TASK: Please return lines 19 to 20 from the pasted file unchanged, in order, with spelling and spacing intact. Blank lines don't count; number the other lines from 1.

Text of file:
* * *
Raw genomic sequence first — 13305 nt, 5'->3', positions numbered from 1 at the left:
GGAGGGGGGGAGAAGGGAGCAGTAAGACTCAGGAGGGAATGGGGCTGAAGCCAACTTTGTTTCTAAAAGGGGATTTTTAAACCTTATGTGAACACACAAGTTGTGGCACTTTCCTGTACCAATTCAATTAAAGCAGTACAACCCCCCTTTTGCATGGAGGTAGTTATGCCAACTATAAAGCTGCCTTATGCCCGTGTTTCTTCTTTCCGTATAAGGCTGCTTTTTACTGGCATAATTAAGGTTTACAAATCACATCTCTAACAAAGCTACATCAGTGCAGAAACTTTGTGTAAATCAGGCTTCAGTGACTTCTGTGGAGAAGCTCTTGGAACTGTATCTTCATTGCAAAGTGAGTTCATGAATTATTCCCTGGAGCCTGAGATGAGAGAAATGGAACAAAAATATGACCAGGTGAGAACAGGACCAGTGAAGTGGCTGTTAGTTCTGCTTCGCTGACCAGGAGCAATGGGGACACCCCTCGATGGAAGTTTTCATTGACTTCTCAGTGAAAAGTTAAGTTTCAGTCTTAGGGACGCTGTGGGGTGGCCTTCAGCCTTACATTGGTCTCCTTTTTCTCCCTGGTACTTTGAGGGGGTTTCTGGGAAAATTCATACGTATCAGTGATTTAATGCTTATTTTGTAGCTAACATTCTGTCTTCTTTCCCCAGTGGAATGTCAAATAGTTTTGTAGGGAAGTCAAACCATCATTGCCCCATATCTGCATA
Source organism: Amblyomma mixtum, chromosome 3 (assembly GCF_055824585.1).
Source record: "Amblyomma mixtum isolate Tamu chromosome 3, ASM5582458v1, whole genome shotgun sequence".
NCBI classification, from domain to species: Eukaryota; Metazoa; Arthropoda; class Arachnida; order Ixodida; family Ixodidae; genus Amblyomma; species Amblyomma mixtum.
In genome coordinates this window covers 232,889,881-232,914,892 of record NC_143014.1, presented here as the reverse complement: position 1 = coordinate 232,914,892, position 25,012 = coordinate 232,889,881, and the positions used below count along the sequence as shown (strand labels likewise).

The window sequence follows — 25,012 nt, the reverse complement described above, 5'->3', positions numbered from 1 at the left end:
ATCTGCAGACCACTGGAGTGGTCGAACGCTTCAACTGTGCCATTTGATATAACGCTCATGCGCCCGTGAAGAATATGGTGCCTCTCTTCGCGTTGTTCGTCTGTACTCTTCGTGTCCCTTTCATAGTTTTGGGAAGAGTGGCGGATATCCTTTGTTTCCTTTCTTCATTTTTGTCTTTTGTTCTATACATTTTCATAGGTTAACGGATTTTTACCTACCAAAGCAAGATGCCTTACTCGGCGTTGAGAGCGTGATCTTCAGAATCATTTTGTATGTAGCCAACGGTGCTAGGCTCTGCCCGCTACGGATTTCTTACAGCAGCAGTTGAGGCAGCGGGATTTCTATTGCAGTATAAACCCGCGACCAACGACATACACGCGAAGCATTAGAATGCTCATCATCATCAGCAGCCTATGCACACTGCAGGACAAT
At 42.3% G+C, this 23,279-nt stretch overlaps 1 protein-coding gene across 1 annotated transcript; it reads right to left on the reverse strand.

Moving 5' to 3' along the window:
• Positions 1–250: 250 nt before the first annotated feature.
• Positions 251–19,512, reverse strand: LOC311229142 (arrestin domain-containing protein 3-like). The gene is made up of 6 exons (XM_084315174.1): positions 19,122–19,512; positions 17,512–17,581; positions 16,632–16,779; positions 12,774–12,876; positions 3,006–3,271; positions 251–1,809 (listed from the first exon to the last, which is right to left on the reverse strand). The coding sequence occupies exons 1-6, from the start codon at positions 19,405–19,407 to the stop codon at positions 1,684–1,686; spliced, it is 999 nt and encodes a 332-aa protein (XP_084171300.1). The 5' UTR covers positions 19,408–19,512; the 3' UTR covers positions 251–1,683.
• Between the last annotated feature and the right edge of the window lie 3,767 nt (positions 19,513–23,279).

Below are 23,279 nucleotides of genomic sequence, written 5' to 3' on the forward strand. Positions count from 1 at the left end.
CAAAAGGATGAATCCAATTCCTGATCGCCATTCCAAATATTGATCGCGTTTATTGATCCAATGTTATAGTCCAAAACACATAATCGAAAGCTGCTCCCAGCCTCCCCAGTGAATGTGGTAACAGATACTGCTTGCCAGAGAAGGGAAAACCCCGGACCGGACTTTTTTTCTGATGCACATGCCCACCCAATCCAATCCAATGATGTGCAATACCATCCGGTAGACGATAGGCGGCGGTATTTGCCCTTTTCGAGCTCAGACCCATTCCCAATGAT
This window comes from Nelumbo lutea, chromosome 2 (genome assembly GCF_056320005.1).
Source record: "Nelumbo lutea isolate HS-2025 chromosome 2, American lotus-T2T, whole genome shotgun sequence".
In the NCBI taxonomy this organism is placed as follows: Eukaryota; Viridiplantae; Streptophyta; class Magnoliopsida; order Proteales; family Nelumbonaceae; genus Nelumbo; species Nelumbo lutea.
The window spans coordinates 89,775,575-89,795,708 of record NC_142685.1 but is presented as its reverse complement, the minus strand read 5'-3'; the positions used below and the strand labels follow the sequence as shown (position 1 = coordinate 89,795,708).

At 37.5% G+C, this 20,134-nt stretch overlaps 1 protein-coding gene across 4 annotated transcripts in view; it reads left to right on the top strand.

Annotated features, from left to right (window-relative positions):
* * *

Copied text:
The window spans coordinates 89,775,575-89,795,708 of record NC_142685.1 but is presented as its reverse complement, the minus strand read 5'-3'; the positions used below and the strand labels follow the sequence as shown (position 1 = coordinate 89,795,708).

At 37.5% G+C, this 20,134-nt stretch overlaps 1 protein-coding gene across 4 annotated transcripts in view; it reads left to right on the top strand.